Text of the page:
Yet, even with Klier and Testa’s somewhat larger group of firms, the evidence remains tantalizingly inconclusive, in part, because there is no single definition of what makes a company “high-tech.” Using their sample and a stringent (OECD) definition, the number of high-tech companies headquartered in New England fell during the 1990s from seven to six; using a more inclusive (BLS) definition, it rose from 14 to 20. The most promising approach to fostering new headquarters may be to promote and nurture firms born in the region

Perhaps the most striking feature of the New England roster in 2001—in fact, in any year—is that so many of the companies are home grown, with roots in New England’s traditional industries. Textron was initially founded in 1923 as the Special Yarns Corporation, a small Boston textile company; by 1960, it had only just begun to assume its modern form with the addition of businesses that sold home generators and helicopters. Defense giant Raytheon was established in Cambridge in 1922 as the American Appliance Company to commercialize a prototype refrigerator using artificial coolants developed by an MIT professor. And CVS traces its history back to the late nineteenth century and the Melville Corporation, a company that mass-produced and distributed shoes. These examples also suggest that firms that manage to stick around often undergo significant changes in their lines of business.


When Seattle-based Boeing decided to move its headquarters in 2001, the event was treated in the press as part beauty pageant and part sporting event. Chicago, Dallas-Fort Worth, and Denver each put its best foot forward in a competition for the top offices of a company that produced more than $50 billion in revenues and employed 188,000 people. After two months of site visits and negotiations, Boeing declared Chicago the winner, spurred in part by promises of tax breaks and grants reportedly worth about $50 million to $60 million over 20 years.

Yet, while Chicago won bragging rights, the other benefits seem less clear. To be sure, there are still potential rewards that accompany large headquarters, including the direct contribution of new jobs, spillovers in increased revenues and employment at local banks, law firms, and other business services, and the additional source of philanthropic energy and charitable giving in the local community. But there are also reasons to think that the size of these rewards may have diminished.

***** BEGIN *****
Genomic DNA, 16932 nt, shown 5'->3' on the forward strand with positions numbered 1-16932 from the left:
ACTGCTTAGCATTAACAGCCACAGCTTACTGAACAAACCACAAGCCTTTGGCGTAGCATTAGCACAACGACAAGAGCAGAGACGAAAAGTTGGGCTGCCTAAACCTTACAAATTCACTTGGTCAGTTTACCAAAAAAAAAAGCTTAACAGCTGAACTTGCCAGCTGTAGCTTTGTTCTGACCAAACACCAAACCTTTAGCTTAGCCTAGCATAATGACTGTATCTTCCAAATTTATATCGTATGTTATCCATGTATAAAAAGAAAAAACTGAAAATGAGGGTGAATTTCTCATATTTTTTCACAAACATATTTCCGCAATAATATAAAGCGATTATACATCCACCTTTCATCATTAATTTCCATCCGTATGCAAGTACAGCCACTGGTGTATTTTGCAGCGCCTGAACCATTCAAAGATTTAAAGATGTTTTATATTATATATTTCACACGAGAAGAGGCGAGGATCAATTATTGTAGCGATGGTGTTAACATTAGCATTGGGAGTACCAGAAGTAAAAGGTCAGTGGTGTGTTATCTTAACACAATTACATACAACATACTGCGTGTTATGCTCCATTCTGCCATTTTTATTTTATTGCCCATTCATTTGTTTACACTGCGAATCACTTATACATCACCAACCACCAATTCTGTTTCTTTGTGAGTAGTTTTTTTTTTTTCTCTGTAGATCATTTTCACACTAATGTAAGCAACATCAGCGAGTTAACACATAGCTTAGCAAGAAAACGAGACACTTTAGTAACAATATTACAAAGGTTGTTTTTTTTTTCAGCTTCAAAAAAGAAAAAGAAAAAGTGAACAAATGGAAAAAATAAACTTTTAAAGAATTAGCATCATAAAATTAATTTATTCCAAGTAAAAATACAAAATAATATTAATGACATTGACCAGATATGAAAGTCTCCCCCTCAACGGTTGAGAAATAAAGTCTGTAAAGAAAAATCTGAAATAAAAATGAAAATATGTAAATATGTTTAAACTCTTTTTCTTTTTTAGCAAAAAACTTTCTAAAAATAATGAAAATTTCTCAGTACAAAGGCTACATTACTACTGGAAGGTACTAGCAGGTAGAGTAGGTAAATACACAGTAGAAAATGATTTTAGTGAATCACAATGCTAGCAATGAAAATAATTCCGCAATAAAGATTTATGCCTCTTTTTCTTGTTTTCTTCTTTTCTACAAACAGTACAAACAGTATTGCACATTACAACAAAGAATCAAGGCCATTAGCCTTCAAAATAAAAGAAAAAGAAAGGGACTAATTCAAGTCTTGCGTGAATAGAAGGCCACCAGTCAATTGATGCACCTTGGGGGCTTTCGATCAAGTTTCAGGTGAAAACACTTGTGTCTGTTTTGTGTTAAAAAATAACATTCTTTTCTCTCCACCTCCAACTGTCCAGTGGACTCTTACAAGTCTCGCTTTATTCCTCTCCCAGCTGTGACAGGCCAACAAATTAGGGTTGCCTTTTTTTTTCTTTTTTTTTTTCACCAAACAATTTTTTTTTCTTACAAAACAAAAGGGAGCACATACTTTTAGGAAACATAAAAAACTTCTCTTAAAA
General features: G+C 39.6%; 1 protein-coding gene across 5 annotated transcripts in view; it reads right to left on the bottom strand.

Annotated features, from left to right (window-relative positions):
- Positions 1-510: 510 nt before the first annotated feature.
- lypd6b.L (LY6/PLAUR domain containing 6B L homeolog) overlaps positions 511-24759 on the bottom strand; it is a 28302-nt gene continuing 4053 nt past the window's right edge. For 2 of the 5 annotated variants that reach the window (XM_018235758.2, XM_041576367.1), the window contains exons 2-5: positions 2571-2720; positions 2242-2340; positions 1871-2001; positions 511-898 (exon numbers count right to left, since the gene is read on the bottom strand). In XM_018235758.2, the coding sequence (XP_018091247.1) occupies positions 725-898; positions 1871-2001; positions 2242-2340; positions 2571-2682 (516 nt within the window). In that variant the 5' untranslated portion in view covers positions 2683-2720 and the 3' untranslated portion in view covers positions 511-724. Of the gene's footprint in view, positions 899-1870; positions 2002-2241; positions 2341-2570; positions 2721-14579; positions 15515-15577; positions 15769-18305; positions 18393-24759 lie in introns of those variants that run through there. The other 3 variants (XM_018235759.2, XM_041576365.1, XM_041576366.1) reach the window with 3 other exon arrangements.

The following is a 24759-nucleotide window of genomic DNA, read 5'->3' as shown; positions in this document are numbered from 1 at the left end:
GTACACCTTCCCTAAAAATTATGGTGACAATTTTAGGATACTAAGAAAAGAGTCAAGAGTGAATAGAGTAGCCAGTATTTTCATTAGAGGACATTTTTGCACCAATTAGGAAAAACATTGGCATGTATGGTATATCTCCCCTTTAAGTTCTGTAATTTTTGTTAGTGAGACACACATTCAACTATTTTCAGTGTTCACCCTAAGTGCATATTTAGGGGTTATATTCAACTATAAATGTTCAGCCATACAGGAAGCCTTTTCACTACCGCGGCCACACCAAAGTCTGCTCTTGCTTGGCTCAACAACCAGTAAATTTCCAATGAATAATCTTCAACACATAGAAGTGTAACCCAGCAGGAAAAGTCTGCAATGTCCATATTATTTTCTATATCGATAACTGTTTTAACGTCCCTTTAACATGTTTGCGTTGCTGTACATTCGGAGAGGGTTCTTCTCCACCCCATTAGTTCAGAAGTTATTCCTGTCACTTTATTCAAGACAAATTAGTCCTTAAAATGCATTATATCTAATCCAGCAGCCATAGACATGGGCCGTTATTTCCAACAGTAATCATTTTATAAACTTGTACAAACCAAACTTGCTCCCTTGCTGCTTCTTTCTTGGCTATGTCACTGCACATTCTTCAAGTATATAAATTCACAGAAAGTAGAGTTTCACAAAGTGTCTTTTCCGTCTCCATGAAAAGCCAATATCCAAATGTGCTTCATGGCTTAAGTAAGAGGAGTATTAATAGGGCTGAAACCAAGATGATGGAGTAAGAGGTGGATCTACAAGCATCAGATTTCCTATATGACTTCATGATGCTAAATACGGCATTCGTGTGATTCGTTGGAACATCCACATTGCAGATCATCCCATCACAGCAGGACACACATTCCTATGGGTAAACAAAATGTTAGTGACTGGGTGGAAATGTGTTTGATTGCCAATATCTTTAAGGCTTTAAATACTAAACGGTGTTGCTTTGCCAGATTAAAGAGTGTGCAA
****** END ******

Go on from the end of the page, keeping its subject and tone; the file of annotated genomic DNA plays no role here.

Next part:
For one, the direct contribution of headquarters to local employment is small. Less than 1 percent of all U.S. establishments are headquarters and, even in large companies, they account for relatively few jobs. In the case of Boeing, Chicago was only expected to receive about 500 new jobs (or half the 1,000 jobs at Seattle headquarters) as a result of the move. This means that when a headquarters leaves a metro area, the direct job loss is also relatively small. In a striking (and perhaps extreme) example, when Tosco, an independent oil refiner with worldwide revenues of more than $24 billion, was sold to Phillips Petroleum in 2001, only a couple of dozen employees worked at its headquarters in Waterbury, Connecticut, making the direct job impact minuscule.

In addition, the past 20 years has seen a number of forces that continue to keep headquarters job counts down. Global competition and shareholder pressure to cut costs and increase productivity have pushed firms to streamline or eliminate administrative and managerial positions at headquarters, and to move top managers into the field and closer to operations. “Headquarters glamour is increasingly seen as gluttony—an unnecessary layer of bureaucracy and overheads,” observed the Economist in 1990. After the leveraged buyout of RJR Nabisco, for example, company headquarters moved from Atlanta to New York City and the staff was reduced from 650 to 350. Closer to home, Union Carbide’s headquarters jobs in Danbury, Connecticut peaked at 3,000 in the early 1980s, after which the firm spun off several of its business units (including Fortune 500 company Praxair) under threat of takeover. By 2001, when it merged with Dow, Union Carbide had only about 650 employees left at headquarters.

Improvements in transportation and communication have also left firms freer to put different parts of the company in different places. Firms have grown increasingly sophisticated in site selection, putting headquarters in the best spots for headquarters’ tasks, back-office operations in the best places for those functions, production facilities in one place, and warehouses in another. In many firms, top managers have been moved out of the central office and into the field so they can better run operations. But these forces have left headquarters more tightly focused on problems such as corporate strategy and finance, and have reduced any tight link to jobs in production facilities or other parts of the operation.